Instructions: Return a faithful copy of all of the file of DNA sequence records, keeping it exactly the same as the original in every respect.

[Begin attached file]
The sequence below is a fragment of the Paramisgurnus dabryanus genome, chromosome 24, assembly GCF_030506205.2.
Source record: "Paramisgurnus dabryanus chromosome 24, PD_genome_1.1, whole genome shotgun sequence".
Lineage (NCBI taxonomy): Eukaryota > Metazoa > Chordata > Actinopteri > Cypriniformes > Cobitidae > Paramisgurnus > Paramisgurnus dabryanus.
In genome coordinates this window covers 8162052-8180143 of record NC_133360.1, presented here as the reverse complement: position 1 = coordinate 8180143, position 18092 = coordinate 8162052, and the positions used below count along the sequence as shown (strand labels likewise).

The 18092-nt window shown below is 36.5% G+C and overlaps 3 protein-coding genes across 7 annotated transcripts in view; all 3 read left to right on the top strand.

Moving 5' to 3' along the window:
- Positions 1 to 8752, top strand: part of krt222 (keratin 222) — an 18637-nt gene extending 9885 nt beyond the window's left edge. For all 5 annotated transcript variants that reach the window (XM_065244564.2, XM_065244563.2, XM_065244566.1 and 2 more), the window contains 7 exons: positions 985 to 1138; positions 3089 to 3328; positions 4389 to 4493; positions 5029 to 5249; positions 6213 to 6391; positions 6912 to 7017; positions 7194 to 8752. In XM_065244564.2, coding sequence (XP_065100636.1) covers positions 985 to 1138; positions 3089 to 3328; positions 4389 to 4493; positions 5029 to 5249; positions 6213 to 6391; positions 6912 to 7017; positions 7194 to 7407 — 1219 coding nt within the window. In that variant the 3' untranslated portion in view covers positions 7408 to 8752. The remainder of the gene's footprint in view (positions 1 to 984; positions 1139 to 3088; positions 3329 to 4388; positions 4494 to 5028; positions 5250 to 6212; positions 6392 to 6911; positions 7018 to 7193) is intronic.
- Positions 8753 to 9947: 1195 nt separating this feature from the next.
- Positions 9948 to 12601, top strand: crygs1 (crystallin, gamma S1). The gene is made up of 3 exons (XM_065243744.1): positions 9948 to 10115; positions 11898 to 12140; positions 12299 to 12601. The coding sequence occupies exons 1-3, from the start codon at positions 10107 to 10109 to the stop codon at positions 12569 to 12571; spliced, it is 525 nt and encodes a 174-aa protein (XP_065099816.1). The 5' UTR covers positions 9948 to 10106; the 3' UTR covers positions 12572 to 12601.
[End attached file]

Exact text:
The sequence below is a fragment of the Paramisgurnus dabryanus genome, chromosome 24, assembly GCF_030506205.2.
Source record: "Paramisgurnus dabryanus chromosome 24, PD_genome_1.1, whole genome shotgun sequence".
Lineage (NCBI taxonomy): Eukaryota > Metazoa > Chordata > Actinopteri > Cypriniformes > Cobitidae > Paramisgurnus > Paramisgurnus dabryanus.
In genome coordinates this window covers 8162052-8180143 of record NC_133360.1, presented here as the reverse complement: position 1 = coordinate 8180143, position 18092 = coordinate 8162052, and the positions used below count along the sequence as shown (strand labels likewise).

The 18092-nt window shown below is 36.5% G+C and overlaps 3 protein-coding genes across 7 annotated transcripts in view; all 3 read left to right on the top strand.

Moving 5' to 3' along the window:
- Positions 1 to 8752, top strand: part of krt222 (keratin 222) — an 18637-nt gene extending 9885 nt beyond the window's left edge. For all 5 annotated transcript variants that reach the window (XM_065244564.2, XM_065244563.2, XM_065244566.1 and 2 more), the window contains 7 exons: positions 985 to 1138; positions 3089 to 3328; positions 4389 to 4493; positions 5029 to 5249; positions 6213 to 6391; positions 6912 to 7017; positions 7194 to 8752. In XM_065244564.2, coding sequence (XP_065100636.1) covers positions 985 to 1138; positions 3089 to 3328; positions 4389 to 4493; positions 5029 to 5249; positions 6213 to 6391; positions 6912 to 7017; positions 7194 to 7407 — 1219 coding nt within the window. In that variant the 3' untranslated portion in view covers positions 7408 to 8752. The remainder of the gene's footprint in view (positions 1 to 984; positions 1139 to 3088; positions 3329 to 4388; positions 4494 to 5028; positions 5250 to 6212; positions 6392 to 6911; positions 7018 to 7193) is intronic.
- Positions 8753 to 9947: 1195 nt separating this feature from the next.
- Positions 9948 to 12601, top strand: crygs1 (crystallin, gamma S1). The gene is made up of 3 exons (XM_065243744.1): positions 9948 to 10115; positions 11898 to 12140; positions 12299 to 12601. The coding sequence occupies exons 1-3, from the start codon at positions 10107 to 10109 to the stop codon at positions 12569 to 12571; spliced, it is 525 nt and encodes a 174-aa protein (XP_065099816.1). The 5' UTR covers positions 9948 to 10106; the 3' UTR covers positions 12572 to 12601.